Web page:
More information about Azerbaijan is available from the Department of State and other sources, some of which are listed below:
- Human Rights Country Report
The Azerbaijani constitution provides for a republic with a presidential form of government. Legislative authority is vested in the Milli Mejlis. The president dominated the executive, legislative, and judicial branches of government. On September 26, constitutional amendments were approved that, inter alia, increased the president’s term in office from five to seven years and expanded the powers of the president. Other amendments included a provision permitting the further restriction of freedom of assembly. The constitutional referendum was marked by widespread credible complaints of irregularities. Legislative elections in November 2015 could not be fully assessed due to the absence of an Organization for Security and Cooperation in Europe (OSCE) election observation mission; independent observers alleged irregularities throughout the country. The 2013 presidential election did not meet a number of key OSCE standards for democratic elections.
- International Religious Freedom Report
The constitution protects the right of individuals to express their religious beliefs. Several laws and policies limit the free exercise of religion, especially for members of religious groups the government considered “nontraditional.” Authorities restricted the fundamental freedoms of assembly and expression and narrowed the operating space for civil society, including religious groups. The government detained several religious activists. Although reliable figures were unavailable, some local observers estimated the number of religious activists they considered to be political prisoners totaled 46, compared to 52 in 2014. Authorities raided gatherings of minority religious groups, including Jehovah’s Witnesses, Salafis, readers of texts by Islamic theologian Said Nursi, and suspected followers of the Islamic cleric and theologian Fethullah Gulen. Some religious organizations experienced difficulty registering with the government, and unregistered communities could not openly meet. The government imposed limits on the import, distribution, and sale of religious materials. The government sponsored workshops and seminars to promote religious tolerance, hosting the international Inter-Religious Dialogue on Religious Tolerance series, and supporting activities by the Jewish community.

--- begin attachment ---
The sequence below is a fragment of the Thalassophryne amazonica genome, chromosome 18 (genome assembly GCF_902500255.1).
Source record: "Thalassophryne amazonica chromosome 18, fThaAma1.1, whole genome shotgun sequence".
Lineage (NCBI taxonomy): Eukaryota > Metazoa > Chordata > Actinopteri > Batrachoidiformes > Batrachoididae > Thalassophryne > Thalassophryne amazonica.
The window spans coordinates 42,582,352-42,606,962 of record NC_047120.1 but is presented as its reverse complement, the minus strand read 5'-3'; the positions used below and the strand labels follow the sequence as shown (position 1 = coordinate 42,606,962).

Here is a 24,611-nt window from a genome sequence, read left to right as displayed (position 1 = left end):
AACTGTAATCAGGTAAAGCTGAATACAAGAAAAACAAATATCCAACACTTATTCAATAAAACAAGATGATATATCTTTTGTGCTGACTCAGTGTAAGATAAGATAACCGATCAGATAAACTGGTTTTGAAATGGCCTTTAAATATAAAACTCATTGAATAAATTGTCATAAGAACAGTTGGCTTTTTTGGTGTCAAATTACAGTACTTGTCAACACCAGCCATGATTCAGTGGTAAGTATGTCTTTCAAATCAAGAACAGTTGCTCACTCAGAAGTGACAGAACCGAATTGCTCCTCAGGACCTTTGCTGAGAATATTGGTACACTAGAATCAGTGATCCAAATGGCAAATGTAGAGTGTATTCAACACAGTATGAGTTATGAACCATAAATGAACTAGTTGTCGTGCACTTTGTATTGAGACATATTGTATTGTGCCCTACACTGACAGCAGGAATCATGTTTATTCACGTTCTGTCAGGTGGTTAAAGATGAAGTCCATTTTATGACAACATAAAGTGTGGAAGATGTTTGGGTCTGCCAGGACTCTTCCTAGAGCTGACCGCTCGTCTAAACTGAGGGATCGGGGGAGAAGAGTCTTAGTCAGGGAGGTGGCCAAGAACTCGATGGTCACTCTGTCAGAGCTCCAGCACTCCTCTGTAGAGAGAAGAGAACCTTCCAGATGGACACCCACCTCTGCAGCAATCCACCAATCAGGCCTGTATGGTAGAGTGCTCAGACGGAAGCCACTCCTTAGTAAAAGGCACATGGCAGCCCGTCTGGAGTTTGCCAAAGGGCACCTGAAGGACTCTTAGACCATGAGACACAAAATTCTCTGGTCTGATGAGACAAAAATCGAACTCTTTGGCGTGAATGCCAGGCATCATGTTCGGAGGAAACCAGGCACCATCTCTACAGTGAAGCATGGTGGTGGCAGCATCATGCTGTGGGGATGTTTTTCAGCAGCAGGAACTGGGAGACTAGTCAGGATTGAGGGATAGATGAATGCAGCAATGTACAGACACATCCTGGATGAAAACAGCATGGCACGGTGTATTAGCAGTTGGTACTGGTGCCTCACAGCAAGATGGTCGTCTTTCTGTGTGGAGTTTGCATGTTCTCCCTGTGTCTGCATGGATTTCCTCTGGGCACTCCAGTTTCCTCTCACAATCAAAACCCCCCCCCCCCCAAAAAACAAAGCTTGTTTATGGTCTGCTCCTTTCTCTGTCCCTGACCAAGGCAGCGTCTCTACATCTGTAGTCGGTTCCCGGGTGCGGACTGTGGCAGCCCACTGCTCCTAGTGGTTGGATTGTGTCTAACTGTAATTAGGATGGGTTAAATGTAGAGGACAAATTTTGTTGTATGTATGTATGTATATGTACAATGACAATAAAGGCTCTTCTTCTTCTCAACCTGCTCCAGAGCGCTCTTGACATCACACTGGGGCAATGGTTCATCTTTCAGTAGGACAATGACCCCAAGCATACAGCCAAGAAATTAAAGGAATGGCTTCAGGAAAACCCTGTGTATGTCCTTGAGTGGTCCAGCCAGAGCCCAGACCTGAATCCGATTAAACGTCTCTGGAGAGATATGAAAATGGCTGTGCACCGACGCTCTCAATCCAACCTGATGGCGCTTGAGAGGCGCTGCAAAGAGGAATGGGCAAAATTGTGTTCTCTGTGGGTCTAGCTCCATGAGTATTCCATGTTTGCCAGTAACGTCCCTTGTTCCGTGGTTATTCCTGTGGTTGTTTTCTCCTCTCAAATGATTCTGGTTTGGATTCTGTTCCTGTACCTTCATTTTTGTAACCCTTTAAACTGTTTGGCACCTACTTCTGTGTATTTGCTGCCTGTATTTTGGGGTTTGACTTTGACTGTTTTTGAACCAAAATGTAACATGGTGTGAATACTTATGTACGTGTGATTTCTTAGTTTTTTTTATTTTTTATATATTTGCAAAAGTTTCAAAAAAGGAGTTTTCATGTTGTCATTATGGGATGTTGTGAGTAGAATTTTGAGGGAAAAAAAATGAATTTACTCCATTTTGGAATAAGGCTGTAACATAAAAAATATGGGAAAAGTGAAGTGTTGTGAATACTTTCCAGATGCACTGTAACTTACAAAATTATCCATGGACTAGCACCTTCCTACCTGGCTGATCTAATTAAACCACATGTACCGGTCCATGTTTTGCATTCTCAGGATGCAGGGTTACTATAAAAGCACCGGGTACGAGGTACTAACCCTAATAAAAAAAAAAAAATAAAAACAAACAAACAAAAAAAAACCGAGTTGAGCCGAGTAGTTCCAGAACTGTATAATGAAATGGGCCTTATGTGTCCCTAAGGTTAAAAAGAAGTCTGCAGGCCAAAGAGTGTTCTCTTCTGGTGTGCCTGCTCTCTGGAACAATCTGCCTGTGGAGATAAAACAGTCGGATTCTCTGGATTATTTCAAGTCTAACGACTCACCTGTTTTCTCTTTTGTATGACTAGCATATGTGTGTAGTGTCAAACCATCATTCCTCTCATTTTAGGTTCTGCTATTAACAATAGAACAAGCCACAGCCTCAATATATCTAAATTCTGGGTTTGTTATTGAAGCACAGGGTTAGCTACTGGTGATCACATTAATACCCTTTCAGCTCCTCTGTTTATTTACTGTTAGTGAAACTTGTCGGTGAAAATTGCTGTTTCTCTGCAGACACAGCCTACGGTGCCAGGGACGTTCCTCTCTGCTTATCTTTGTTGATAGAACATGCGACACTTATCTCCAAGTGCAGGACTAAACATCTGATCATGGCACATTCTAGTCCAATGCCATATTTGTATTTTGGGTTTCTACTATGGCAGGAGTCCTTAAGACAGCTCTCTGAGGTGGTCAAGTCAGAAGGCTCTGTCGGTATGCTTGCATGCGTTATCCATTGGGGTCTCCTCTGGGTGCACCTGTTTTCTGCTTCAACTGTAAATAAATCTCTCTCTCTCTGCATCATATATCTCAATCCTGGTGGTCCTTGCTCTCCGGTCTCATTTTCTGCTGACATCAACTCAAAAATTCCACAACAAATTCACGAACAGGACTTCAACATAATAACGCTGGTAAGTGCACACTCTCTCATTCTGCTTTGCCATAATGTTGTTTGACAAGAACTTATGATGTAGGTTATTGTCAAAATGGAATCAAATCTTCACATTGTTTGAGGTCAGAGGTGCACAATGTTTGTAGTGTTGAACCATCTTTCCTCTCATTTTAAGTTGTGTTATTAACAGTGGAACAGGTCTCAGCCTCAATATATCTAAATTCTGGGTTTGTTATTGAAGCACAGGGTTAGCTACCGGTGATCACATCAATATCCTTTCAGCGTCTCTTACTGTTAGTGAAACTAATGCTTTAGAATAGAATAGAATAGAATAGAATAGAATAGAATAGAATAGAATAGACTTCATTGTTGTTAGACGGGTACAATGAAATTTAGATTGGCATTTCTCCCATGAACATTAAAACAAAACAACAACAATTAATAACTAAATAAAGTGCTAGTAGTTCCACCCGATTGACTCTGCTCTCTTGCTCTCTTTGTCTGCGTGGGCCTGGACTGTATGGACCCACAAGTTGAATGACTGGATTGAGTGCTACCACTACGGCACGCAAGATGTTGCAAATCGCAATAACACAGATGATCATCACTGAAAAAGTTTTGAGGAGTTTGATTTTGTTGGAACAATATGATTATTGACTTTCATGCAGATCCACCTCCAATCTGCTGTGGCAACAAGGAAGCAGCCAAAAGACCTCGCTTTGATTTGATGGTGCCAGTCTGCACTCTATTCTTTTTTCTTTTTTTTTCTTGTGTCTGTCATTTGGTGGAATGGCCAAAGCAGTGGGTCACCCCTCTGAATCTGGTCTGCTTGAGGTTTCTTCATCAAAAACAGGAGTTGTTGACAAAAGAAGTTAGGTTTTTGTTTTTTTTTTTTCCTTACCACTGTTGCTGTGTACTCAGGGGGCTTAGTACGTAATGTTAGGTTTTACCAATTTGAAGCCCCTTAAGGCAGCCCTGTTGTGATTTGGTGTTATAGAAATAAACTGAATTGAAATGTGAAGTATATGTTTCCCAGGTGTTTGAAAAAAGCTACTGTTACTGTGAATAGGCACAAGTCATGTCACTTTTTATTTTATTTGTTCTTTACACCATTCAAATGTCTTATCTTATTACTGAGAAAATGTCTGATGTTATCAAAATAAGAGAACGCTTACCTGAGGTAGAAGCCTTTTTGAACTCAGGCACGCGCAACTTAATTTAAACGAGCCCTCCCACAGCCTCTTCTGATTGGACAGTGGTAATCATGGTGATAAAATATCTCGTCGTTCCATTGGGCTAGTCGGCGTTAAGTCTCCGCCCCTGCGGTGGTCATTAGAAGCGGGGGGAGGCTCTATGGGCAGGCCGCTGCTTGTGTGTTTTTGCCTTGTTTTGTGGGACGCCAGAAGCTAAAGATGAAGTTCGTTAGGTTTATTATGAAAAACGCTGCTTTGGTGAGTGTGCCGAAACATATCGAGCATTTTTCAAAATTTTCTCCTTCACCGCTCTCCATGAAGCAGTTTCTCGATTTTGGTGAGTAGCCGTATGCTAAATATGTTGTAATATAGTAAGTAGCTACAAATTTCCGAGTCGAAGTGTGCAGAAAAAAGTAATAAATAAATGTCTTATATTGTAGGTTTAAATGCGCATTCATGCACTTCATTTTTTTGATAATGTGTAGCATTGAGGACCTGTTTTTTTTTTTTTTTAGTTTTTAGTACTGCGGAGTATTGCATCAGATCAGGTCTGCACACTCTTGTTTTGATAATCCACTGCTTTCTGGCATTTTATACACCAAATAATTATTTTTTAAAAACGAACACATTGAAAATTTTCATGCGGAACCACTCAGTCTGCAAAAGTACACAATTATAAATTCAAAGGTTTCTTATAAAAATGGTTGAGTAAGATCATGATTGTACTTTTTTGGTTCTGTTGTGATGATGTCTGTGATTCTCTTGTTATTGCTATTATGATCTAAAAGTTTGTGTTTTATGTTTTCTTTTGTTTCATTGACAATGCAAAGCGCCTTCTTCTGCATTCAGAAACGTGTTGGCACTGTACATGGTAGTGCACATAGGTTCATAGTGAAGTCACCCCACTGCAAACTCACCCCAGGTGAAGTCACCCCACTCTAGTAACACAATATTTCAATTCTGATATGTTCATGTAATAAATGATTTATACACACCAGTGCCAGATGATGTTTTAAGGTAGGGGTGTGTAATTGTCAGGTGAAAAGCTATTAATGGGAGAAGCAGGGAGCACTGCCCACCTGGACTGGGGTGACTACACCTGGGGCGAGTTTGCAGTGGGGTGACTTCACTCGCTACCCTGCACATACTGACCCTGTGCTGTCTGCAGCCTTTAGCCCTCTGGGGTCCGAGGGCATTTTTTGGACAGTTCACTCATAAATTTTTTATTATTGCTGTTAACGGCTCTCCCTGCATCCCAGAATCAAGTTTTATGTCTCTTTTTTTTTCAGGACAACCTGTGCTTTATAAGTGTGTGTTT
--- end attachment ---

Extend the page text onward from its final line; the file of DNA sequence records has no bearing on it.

- Trafficking in Persons Report
Azerbaijan is a source, transit, and destination country for men, women, and children subjected to forced labor and sex trafficking. Azerbaijani men and boys are subjected to forced labor in Turkey, Russia, United Arab Emirates (UAE), and Azerbaijan. Women and children from Azerbaijan are subjected to sex trafficking within the country and in Turkey, Russia, and UAE. Azerbaijan is a destination country for sex and labor trafficking victims from Turkey, Uzbekistan, Turkmenistan, Ukraine, and, in previous years, China and Russia. Some migrant workers from Turkey and other countries in Europe and South and Central Asia are subjected to forced labor in Azerbaijan. Azerbaijan was used as a transit country for victims of sex and labor trafficking from Central Asia to UAE, Turkey, and Iran in previous years. Within the country, some children, particularly those of Romani descent, are subjected to forced begging and forced labor as roadside vendors and at tea houses and wedding facilities. Filipina victims are subjected to domestic servitude in Azerbaijan.